Overwhelming support from women gives President Clinton strong leads over Sen. Bob Dole in Missouri and Illinois, according to the latest St. Louis Post-Dispatch/KMOX poll.
Clinton outpolled Dole, the presumed Republican presidential nominee, 46 percent to 32 percent in Missouri. In Illinois, the president held a commanding two-to-one lead, with 56 percent, against 28 percent for Senate GOP leader Dole. Ross Perot got 1 percent in each state.Women get the credit for much of Clinton's lead.
"It's a gender canyon," said Jim Davis, a political science professor at Washington University in St. Louis. He said Dole will find it difficult to bridge such a large gap.
In Missouri, men were almost evenly split between Clinton and Dole. Among women, 49 percent favored Clinton, compared to 28 percent who supported the Kansas lawmaker. The rest were undecided or declined to say.
In Illinois, Clinton led Dole among men, 52 percent to 35 percent. The president's support among women was more striking - 59 percent were solidly behind the president, while only 23 percent backed Dole.
The poll queried 400 people in each state May 1-11. It was conducted by the University of Missouri-Columbia's Center for Advanced Social Research. The margin of error is plus or minus 5 percent.
The center said analysis shows women polled who backed Clinton were more concerned about job layoffs and the environment than the women who supported Dole. Dole backers tended to be more concerned about the federal budget and abortion.
There is some overlap: Women in both camps cited Social Security and Medicare as among their top issues.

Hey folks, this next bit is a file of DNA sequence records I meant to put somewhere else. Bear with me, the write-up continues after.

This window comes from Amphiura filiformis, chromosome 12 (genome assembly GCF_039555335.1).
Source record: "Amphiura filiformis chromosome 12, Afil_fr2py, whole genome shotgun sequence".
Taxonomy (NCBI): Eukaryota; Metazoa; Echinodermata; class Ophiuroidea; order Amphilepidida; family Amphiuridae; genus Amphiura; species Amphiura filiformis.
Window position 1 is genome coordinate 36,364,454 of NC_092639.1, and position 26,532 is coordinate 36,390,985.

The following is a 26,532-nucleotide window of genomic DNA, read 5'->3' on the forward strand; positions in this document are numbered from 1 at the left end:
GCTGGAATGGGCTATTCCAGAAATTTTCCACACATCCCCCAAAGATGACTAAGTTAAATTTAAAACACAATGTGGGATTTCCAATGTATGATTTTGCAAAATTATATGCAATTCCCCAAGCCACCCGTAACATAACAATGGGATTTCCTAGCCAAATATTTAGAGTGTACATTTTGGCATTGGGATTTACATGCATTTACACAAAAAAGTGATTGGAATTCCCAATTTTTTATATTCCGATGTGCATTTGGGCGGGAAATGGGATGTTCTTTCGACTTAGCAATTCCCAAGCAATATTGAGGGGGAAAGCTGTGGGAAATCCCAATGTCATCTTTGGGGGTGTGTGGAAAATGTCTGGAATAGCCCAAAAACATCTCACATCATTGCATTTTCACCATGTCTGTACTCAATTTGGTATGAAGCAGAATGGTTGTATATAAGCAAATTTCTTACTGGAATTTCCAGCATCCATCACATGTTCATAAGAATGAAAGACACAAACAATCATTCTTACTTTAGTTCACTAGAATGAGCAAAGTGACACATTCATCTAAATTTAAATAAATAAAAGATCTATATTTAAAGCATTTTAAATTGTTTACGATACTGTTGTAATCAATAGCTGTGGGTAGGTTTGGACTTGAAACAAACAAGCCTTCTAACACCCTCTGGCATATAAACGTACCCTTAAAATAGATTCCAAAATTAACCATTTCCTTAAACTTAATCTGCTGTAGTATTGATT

Other recent national polls show a similar gender gap of women for Clinton, though not as dramatic as in the two-state area.
Ken Warren, a pollster and political science professor at St. Louis University, said that Democratic presidential candidates have had an edge for decades among women voters, generally capturing 8 percent to 15 percent more women voters than Republican contenders.
Republicans can take heart - a little. In Missouri, 35 percent of those polled said they wanted the GOP to keep control of Congress, compared to only 27 percent who would vote for the Democrats to take over. Another 29 percent said they didn't think it made any difference which party runs Capitol Hill.
In Illinois, 36 percent of those polled wanted the Democrats to retake control of Congress, while 30 percent said it doesn't matter. The GOP-controlled Congress got the support of 24 percent.
Analysts say those numbers reflect the public's general cynicism about Congress and Washington.
"The way to prevent government from doing any harm is to paralyze it," said Davis.
Center director Esther Thorson agreed that Clinton's favored status among women accounts for much of his support. However, education and income also play a part, she said.
In both states, Clinton's support is particularly high among men and women with a high-school education or less. In some cases, the ratios were 2-1 or more in favor of Clinton. He also captured a solid majority of those polled who earn $25,000 a year or less. He is favored in every income level in Illinois. In Missouri, Dole and Clinton split the vote of those earning more than $25,000 a year.
Davis said that Clinton's strong female support appears to give him a virtual lock on re-election, barring some earth-shattering event to change women's minds.
(Distributed by Scripps Howard News Service.)